In a span of five years, there are a lot of new, more suitable means in fighting coronary artery diseases (CADs).
This is why the Philippine Heart Association (PHA), the professional organization of cardiovascular specialists in the country, published the revised “2014 Philippine Clinical Practice Guidelines for the Management of Coronary Artery Disease.” The booklet is an updated edition of the 2009 guidelines that the PHA published, containing advances in medical knowledge on CADs and local clinical practice, as reflected in the ongoing PHA Acute Coronary Syndrome Registry.
Speaking during a media briefing last Nov. 27, PHA president Dr. Joel M. Abanilla said the guideline will enable Filipino medical practitioners, especially the frontliners—those who firstly and primarily deal with CAD patients—to detect and manage CADs better. “[It] aims to assist Filipino physicians in making clinical decisions in the management of CADs and ultimately to improve the quality of care of Filipino patients with this life-threatening disease.”
The guidelines incorporate the latest international and local studies on the pathophysiology, diagnosis, treatment and prevention of CAD; and fine-tune their findings to make them relevant and applicable in the local setting, Abanilla said.
Dr. Victor L. Lazaro, chair of PHA Council on Coronary Artery Disease, added that the 2014 guidelines contain new recommendations on the use of new medications, such as anti-platelets and heart-rate-controlling medicines, and new machines.
The guidelines are for general practitioners, family physicians, ER (emergency room) doctors, nurses, internists, cardiologists and other medical personnel, with the latest proven recommendations classified as “strongly recommended,” “recommended,” and “may be recommended” for specific treatments and modalities.
Burden of CADs
CADs occur when the coronary arteries—the major blood vessels that supply the heart with blood, oxygen and nutrients—become damaged or diseased, usually through the accumulation of cholesterol-containing deposits or plaque in the arteries and the inflammation this causes, said Dr. Myra Dolor-Torres, chair of PHA task force on stable ischemic heart disease. The resulting decreased blow flow may cause chest pain or angina, shortness of breath, etc., and a complete blockage can cause a heart attack, said Dr. Sue Ann R. Locnen, chair of PHA task force on non-ST elevation myocardial Infarction.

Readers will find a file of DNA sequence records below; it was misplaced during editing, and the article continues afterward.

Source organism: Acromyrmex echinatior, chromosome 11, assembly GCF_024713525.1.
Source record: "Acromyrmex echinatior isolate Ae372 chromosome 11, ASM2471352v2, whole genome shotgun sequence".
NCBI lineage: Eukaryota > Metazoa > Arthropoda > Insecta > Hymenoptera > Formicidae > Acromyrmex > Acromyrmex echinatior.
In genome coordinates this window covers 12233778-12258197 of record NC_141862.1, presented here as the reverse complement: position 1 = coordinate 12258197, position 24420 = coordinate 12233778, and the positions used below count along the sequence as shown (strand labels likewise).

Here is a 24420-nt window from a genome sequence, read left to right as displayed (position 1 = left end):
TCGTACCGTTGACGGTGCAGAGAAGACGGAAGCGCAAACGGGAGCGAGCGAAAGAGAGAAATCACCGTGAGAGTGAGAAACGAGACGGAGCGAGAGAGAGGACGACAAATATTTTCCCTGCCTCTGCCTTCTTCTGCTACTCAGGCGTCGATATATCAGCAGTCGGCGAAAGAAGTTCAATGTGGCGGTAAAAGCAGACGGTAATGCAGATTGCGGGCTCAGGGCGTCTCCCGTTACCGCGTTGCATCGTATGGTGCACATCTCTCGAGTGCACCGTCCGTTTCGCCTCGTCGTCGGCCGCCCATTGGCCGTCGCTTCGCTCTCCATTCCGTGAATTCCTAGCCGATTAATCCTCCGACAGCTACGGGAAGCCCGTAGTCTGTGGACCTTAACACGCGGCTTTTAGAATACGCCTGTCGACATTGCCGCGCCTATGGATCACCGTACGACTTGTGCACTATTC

The burden of CADs in the country is significant, since cardiovascular diseases not only rank among the country’s top 10 causes of sickness, but also among the top killers of Filipinos. According to the Department of Health, 170,000 Filipinos die yearly because of cardiovascular diseases.
The main risk factors of CADs include smoking, diabetes, high blood pressure, high cholesterol, sedentary lifestyle, obesity and family history of the diseases, said Dr. Victor L. Lazaro, Chair, PHA task force on ST elevation myocardial infarction.
The revised guidelines can thus be a tool to help combat CAD, according to PHA. Lazaro said the guidelines can help lessen incidents and deaths caused by CADs by helping physicians make clinical decisions. He added that the effort is just one of PHA’s commitments “to elevate the standards of local cardiology education and care for everyone.”
Sponsored by AstraZeneca Philippines, the guidelines will be distributed starting next year through the 11 PHA chapters nationwide. Distribution of the booklet will continue for the next two years. The booklet will also be available in an e-book form, downloadable from the PHA website.
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